What is an identification key?

  • The identification key is a device that taxonomists use to help them identify unknown organisms. Ideally, the key provides text and/or diagrams to guide the user through a branching hierarchy of morphological character states, or attributes, which are compared to the unknown specimen in a sequential fashion. The key is comprised of a series of branching nodes. At each node, the user determines which of two or more attributes most closely resembles the attributes of the unknown specimen. A matching attribute directs the user along one of the branches to the next node. The user compares attributes and continues from node to node until the end of a branch is reached. At this point, the user will have an identification. The keys presented here are dichotomous, meaning that each node will have only two branches.

Pitfalls of Identification Keys

  1. There is only one way to reach a correct identification. Mistakes or misinterpretations at any node will result in incorrect identifications.
  2. Figures are generally diagramatic in nature and require interpretation in order to apply them to actual specimens.
  3. A high level of understanding of nomenclature, morphology, anatomy, and distribution of the organisms under study is usually required for successful identification.
  4. Accuracy is directly related to the user's skill at interpreting morphological characters and variation. These keys are generally not designed for novices.
  5. Not all taxa, especially at the species level, can be identified in this way. Some species are morphologically indistinguishable. These cryptic species can only be separated by chemical methods.

How do I use an identification key?

  1. Have your specimen ready for identification. Microscope set up. Lights on. Specimen positioned for observation.
  2. The key is comprised of numerous separate couplets. Each couplet presents two narrative descriptions of specific morphological characters as well as associated diagrams.
  3. Read each couplet very carefully. Compare the described attributes with the corresponding structures on your unknown specimen.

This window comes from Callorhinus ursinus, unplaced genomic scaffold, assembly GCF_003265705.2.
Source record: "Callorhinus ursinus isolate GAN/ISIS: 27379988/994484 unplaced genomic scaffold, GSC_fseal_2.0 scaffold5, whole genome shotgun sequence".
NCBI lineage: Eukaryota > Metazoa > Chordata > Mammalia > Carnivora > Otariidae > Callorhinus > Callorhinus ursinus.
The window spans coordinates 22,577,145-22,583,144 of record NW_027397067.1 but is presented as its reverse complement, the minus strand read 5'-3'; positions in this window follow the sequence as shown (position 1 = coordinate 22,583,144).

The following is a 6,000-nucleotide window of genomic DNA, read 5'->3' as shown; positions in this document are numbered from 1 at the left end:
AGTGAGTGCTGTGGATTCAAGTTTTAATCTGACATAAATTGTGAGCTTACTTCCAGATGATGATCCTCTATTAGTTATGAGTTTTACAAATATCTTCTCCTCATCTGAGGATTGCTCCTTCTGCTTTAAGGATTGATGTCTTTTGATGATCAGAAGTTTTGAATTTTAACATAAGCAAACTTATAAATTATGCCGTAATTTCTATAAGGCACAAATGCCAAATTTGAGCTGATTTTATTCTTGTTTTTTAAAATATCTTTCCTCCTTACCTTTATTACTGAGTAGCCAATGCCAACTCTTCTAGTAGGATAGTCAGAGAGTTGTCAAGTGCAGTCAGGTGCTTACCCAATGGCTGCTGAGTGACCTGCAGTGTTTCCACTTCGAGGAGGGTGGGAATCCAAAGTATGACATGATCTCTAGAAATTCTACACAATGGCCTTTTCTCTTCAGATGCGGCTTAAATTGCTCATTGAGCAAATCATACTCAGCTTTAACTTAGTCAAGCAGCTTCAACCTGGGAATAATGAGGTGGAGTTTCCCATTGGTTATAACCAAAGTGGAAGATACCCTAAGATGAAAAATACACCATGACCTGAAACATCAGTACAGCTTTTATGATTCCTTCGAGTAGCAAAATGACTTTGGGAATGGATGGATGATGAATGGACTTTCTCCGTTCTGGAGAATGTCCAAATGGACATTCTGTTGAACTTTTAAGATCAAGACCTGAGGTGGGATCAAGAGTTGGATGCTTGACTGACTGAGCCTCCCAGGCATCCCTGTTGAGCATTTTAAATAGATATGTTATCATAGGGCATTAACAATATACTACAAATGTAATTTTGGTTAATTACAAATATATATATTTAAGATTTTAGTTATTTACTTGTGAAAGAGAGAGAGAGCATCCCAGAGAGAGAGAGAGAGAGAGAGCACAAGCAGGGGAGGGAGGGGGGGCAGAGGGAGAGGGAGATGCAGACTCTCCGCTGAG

4. Decide which of the two choices in the couplet best match your unknown specimen.
  5. Click on the hypertext link of the matching description (either a "Go to Couplet..." link or a taxon-name link).
  6. A "Go to Couplet..." link will take you to the next couplet where you will repeat the identification process.
  7. A taxon-name link indicates that you have completed the identification process. Clicking on the hypertext will link you with additional information about that taxon.
  8. If you make a mistake and need to back up, click on the "[Go Back]" hypertext link. This will take you back to the previous couplet in you identification.
  9. If you are totally lost and confused, and wish to start over again, click on the "[Start Over]" hypertext link. This will bring you back to the main page for that key.

A Few Pointers

  1. Scorpions can be very difficult to identify, especially to species. If it were easy, everybody would do it and there just wouldn't be any use for people like me. If you go in thinking that an identification is going to be easy, you're going to get frustrated twice as fast as you normally would. Take your time.
  2. These keys are highly technical in nature. You're going to have to learn some scorpion terminolgy and morphology. I've set up a glossary and diagrams to help you with this aspect, but there's no getting around it.
  3. You'll need some specialized equipment. A dissecting microscope is the best tool for the job. Some of the characters you need to see for identification are very small. However, a powerful hand lens and a lot of practice will suffice for most genus-level identifications. A good illuminator or microscope light is also must. A pair of fine, jewelers forceps and a wide, low, fingerbowl will round out your identification setup.
  4. These keys are designed for identifying DEAD scorpions preserved in alcohol. Live scorpions can be identified if they can be subdued or anesthetized. Dead, dried scorpions are nearly unidentifiable.